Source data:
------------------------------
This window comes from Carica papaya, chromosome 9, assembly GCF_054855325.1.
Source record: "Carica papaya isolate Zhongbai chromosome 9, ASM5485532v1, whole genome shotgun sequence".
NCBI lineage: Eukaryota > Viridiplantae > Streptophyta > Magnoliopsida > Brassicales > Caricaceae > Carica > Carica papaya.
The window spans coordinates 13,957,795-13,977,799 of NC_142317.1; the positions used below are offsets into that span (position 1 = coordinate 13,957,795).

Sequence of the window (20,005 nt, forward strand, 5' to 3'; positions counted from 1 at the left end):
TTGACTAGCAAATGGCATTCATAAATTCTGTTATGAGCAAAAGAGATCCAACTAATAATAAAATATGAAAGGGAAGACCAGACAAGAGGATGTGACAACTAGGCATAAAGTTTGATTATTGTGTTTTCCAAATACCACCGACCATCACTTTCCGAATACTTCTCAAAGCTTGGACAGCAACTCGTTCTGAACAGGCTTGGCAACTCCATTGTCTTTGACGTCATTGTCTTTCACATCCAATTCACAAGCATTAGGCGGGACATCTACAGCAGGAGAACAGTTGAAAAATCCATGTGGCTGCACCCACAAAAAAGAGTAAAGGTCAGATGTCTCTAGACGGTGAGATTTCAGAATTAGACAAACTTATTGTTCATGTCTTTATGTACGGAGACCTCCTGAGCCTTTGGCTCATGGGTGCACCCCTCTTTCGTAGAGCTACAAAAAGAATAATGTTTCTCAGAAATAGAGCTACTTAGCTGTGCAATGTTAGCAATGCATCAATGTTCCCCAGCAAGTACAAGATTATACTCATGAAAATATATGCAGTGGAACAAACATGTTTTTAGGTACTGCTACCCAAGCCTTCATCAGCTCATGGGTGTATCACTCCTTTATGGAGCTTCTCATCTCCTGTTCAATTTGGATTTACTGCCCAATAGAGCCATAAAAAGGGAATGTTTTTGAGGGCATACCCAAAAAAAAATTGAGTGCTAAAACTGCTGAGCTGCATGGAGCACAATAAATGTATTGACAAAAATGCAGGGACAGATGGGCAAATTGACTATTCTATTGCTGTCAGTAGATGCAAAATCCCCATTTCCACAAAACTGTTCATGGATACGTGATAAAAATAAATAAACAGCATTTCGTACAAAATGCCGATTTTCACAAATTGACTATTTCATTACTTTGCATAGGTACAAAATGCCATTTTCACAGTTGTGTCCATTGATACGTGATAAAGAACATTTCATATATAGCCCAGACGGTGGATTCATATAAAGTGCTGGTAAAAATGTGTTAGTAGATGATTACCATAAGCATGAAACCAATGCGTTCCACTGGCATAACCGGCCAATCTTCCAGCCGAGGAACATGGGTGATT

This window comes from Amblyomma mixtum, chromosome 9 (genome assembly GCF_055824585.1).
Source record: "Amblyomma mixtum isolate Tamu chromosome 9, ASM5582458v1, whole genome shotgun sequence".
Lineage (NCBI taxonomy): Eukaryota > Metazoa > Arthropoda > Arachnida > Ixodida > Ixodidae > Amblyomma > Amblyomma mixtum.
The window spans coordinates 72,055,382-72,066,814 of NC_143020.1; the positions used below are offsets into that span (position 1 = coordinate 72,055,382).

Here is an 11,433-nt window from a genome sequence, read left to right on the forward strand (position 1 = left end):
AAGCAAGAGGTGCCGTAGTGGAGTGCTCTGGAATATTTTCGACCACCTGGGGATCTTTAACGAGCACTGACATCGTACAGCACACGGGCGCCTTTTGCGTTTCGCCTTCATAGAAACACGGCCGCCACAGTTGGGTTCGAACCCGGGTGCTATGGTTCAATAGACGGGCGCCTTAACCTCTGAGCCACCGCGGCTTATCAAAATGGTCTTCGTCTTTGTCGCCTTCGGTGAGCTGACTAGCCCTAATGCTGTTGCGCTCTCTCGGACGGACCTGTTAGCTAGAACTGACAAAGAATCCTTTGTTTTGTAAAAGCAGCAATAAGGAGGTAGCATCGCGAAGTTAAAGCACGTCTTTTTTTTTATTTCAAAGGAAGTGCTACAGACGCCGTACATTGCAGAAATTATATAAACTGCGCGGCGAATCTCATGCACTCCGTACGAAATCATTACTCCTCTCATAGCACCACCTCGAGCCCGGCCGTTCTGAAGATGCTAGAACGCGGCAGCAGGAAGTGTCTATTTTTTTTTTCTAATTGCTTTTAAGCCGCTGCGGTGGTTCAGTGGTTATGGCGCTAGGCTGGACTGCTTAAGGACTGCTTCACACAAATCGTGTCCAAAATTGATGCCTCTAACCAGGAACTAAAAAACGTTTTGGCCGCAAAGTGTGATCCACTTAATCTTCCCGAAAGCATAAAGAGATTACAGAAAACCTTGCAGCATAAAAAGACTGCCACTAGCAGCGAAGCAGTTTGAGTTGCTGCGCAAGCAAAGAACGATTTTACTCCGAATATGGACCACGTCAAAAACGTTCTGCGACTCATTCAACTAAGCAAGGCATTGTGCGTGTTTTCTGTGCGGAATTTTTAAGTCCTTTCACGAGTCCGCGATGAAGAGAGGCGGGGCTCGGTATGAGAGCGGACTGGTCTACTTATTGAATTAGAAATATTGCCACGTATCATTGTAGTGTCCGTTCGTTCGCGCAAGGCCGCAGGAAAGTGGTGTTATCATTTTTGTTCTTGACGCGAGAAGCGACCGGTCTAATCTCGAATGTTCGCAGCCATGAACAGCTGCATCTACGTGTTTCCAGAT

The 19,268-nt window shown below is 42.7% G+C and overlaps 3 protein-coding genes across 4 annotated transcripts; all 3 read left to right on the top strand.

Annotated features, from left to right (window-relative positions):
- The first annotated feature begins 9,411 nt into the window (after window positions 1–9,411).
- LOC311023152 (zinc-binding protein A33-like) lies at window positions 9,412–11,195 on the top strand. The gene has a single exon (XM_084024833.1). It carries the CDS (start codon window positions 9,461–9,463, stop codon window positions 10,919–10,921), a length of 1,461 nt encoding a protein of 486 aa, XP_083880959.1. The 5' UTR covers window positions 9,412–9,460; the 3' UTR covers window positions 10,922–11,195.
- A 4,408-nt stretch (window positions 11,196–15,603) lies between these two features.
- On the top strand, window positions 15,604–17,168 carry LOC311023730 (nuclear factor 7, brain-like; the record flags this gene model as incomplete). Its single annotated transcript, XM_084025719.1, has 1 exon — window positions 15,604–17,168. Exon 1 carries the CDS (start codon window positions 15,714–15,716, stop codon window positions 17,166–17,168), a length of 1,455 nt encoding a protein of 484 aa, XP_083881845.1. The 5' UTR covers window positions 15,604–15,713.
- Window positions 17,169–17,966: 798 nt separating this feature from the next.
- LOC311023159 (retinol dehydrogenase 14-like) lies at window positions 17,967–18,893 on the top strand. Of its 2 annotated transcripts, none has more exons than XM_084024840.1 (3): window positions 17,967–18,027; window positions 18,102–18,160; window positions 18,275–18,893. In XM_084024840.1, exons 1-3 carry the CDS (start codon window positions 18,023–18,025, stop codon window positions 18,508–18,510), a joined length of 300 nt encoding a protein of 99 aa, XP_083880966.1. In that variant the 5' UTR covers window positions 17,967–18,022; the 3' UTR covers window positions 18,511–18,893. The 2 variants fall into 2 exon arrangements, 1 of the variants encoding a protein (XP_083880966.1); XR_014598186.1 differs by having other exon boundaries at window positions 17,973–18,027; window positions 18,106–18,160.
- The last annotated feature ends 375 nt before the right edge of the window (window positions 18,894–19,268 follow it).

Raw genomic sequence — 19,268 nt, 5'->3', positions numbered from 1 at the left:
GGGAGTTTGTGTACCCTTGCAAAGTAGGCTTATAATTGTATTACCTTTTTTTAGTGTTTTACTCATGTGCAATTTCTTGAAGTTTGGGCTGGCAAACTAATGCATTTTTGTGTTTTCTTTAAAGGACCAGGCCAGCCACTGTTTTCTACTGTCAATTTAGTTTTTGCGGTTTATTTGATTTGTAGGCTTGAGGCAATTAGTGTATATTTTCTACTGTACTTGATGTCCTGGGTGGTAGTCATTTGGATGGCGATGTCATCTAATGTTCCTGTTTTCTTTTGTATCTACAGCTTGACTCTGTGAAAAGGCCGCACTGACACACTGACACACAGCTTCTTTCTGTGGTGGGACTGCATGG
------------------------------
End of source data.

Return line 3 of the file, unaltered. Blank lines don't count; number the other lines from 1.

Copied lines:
NCBI lineage: Eukaryota > Viridiplantae > Streptophyta > Magnoliopsida > Brassicales > Caricaceae > Carica > Carica papaya.